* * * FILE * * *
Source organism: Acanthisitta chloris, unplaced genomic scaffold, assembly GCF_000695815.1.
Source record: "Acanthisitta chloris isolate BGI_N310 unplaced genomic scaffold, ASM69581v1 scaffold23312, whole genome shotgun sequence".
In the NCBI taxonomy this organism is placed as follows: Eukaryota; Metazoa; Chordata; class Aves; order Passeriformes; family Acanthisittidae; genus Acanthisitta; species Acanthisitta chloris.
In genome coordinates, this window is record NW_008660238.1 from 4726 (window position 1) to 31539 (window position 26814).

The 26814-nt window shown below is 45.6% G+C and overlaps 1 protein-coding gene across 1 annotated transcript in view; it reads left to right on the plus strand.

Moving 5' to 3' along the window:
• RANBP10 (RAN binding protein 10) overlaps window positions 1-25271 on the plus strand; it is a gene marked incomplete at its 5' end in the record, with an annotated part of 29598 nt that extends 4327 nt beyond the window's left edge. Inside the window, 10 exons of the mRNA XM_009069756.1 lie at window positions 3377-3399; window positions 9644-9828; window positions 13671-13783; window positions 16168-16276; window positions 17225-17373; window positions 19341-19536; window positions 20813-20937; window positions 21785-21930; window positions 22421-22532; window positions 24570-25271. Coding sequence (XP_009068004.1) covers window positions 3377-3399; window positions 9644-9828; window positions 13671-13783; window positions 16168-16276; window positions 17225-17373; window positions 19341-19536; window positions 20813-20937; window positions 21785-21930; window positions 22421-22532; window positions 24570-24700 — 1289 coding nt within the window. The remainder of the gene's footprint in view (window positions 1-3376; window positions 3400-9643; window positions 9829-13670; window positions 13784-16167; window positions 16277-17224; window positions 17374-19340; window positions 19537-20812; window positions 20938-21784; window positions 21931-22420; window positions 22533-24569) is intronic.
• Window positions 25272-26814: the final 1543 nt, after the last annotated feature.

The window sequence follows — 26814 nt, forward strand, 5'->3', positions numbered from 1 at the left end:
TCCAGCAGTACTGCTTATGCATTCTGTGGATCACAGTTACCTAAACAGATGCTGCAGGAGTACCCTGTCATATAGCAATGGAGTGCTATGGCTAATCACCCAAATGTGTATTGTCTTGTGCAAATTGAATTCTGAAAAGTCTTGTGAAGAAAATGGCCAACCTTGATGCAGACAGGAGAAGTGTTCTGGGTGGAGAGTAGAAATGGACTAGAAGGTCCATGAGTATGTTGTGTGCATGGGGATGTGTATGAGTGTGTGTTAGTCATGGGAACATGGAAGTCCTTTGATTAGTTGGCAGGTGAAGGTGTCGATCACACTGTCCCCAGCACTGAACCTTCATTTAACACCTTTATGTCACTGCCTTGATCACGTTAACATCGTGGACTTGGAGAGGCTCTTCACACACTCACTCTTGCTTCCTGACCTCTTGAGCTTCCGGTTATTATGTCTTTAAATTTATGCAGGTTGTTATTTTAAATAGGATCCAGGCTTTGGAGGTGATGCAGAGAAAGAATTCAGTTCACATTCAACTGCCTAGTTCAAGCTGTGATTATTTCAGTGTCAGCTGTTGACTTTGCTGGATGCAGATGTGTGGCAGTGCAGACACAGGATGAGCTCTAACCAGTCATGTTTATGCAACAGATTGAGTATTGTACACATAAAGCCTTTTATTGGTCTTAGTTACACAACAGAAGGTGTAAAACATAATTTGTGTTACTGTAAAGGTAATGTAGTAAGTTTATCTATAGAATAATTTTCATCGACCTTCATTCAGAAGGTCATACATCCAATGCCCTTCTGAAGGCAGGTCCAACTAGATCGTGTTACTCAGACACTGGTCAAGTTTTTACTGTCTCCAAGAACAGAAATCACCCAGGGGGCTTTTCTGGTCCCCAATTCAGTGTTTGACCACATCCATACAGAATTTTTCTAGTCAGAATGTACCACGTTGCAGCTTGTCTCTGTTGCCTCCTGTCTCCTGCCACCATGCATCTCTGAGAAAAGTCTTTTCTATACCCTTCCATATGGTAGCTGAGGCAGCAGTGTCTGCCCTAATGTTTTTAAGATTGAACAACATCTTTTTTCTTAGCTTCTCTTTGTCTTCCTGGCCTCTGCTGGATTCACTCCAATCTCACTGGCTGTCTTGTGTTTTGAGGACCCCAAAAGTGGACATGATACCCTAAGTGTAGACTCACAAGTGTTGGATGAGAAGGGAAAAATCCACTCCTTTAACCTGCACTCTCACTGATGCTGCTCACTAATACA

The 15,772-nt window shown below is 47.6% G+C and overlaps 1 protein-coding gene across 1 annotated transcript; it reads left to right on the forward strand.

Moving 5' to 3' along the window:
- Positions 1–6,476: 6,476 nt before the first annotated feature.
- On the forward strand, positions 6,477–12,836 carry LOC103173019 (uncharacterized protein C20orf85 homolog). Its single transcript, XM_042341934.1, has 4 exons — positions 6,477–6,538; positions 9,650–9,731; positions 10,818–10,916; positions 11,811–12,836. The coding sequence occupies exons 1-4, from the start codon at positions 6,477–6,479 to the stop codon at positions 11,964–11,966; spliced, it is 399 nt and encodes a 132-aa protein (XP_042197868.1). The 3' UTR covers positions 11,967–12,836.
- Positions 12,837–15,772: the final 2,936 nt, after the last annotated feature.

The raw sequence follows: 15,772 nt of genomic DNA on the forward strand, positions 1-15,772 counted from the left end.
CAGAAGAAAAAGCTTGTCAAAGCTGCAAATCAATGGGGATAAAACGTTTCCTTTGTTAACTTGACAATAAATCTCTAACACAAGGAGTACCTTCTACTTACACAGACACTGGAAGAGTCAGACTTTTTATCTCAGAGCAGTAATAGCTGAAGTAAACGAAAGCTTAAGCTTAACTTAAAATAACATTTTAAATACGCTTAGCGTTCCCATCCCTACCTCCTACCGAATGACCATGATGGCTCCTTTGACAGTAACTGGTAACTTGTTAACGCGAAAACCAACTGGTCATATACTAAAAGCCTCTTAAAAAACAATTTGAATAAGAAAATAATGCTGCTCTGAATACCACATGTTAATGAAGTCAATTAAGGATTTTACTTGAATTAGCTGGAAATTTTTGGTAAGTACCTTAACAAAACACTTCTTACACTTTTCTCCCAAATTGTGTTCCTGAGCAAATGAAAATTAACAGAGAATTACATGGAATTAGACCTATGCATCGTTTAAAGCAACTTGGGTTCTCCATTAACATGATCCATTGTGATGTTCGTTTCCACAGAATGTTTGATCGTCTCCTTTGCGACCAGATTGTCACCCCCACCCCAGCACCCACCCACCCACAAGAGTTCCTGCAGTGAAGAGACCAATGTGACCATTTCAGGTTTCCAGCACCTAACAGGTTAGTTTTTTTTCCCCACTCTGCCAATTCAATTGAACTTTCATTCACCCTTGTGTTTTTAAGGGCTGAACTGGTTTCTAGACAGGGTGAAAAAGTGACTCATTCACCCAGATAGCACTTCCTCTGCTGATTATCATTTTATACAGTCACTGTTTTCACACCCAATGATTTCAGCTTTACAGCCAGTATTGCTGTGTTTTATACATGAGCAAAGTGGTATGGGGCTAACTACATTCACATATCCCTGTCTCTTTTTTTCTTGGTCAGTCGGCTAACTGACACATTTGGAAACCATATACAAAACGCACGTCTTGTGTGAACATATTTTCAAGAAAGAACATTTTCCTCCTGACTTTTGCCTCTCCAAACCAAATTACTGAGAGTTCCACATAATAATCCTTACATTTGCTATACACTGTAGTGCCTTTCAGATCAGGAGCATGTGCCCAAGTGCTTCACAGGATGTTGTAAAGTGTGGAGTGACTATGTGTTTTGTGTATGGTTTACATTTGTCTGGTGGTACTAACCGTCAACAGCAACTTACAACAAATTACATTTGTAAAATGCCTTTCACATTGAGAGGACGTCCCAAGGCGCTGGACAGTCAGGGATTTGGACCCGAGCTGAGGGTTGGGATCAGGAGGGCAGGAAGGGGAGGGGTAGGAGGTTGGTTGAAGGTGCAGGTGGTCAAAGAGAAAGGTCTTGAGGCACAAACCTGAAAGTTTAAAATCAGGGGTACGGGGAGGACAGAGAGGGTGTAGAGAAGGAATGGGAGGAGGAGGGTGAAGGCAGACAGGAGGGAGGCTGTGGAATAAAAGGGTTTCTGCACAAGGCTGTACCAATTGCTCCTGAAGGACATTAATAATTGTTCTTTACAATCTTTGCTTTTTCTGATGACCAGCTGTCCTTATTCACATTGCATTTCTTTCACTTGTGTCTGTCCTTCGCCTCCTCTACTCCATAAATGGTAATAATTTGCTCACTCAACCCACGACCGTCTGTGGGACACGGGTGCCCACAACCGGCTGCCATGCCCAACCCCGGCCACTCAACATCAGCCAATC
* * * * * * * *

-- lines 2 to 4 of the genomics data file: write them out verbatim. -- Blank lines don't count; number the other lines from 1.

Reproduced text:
Source record: "Acanthisitta chloris isolate BGI_N310 unplaced genomic scaffold, ASM69581v1 scaffold23312, whole genome shotgun sequence".
In the NCBI taxonomy this organism is placed as follows: Eukaryota; Metazoa; Chordata; class Aves; order Passeriformes; family Acanthisittidae; genus Acanthisitta; species Acanthisitta chloris.
In genome coordinates, this window is record NW_008660238.1 from 4726 (window position 1) to 31539 (window position 26814).